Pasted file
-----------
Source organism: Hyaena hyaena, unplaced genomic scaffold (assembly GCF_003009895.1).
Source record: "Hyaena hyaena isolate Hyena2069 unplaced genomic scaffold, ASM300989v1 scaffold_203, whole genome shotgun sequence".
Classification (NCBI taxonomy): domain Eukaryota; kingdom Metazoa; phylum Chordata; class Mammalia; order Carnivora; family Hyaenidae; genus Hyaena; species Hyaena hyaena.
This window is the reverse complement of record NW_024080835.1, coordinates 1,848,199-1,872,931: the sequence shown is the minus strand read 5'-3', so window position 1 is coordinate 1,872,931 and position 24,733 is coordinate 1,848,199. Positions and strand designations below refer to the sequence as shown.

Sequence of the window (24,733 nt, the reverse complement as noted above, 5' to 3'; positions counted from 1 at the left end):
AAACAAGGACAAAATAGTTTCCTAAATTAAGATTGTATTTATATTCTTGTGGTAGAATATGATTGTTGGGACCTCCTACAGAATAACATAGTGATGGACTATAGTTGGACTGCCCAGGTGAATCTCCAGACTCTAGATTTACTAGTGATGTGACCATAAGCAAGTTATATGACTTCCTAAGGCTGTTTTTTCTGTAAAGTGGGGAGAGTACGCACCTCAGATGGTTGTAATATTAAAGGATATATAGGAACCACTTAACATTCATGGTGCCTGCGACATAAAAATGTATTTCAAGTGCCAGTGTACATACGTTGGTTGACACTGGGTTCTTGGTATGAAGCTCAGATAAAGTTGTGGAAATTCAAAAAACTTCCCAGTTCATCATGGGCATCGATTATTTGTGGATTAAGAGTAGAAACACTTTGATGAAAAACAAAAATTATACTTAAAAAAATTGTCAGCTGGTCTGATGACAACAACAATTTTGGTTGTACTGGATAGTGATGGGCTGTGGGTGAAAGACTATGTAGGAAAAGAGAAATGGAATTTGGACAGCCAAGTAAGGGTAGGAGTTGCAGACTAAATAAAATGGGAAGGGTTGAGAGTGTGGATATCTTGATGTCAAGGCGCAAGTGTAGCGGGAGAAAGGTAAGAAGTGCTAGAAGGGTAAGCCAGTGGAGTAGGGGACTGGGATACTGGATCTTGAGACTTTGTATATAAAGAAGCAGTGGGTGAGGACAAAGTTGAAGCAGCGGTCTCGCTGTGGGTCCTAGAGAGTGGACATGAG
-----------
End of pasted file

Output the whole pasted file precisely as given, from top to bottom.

Source organism: Hyaena hyaena, unplaced genomic scaffold (assembly GCF_003009895.1).
Source record: "Hyaena hyaena isolate Hyena2069 unplaced genomic scaffold, ASM300989v1 scaffold_203, whole genome shotgun sequence".
Classification (NCBI taxonomy): domain Eukaryota; kingdom Metazoa; phylum Chordata; class Mammalia; order Carnivora; family Hyaenidae; genus Hyaena; species Hyaena hyaena.
This window is the reverse complement of record NW_024080835.1, coordinates 1,848,199-1,872,931: the sequence shown is the minus strand read 5'-3', so window position 1 is coordinate 1,872,931 and position 24,733 is coordinate 1,848,199. Positions and strand designations below refer to the sequence as shown.

Sequence of the window (24,733 nt, the reverse complement as noted above, 5' to 3'; positions counted from 1 at the left end):
AAACAAGGACAAAATAGTTTCCTAAATTAAGATTGTATTTATATTCTTGTGGTAGAATATGATTGTTGGGACCTCCTACAGAATAACATAGTGATGGACTATAGTTGGACTGCCCAGGTGAATCTCCAGACTCTAGATTTACTAGTGATGTGACCATAAGCAAGTTATATGACTTCCTAAGGCTGTTTTTTCTGTAAAGTGGGGAGAGTACGCACCTCAGATGGTTGTAATATTAAAGGATATATAGGAACCACTTAACATTCATGGTGCCTGCGACATAAAAATGTATTTCAAGTGCCAGTGTACATACGTTGGTTGACACTGGGTTCTTGGTATGAAGCTCAGATAAAGTTGTGGAAATTCAAAAAACTTCCCAGTTCATCATGGGCATCGATTATTTGTGGATTAAGAGTAGAAACACTTTGATGAAAAACAAAAATTATACTTAAAAAAATTGTCAGCTGGTCTGATGACAACAACAATTTTGGTTGTACTGGATAGTGATGGGCTGTGGGTGAAAGACTATGTAGGAAAAGAGAAATGGAATTTGGACAGCCAAGTAAGGGTAGGAGTTGCAGACTAAATAAAATGGGAAGGGTTGAGAGTGTGGATATCTTGATGTCAAGGCGCAAGTGTAGCGGGAGAAAGGTAAGAAGTGCTAGAAGGGTAAGCCAGTGGAGTAGGGGACTGGGATACTGGATCTTGAGACTTTGTATATAAAGAAGCAGTGGGTGAGGACAAAGTTGAAGCAGCGGTCTCGCTGTGGGTCCTAGAGAGTGGACATGAG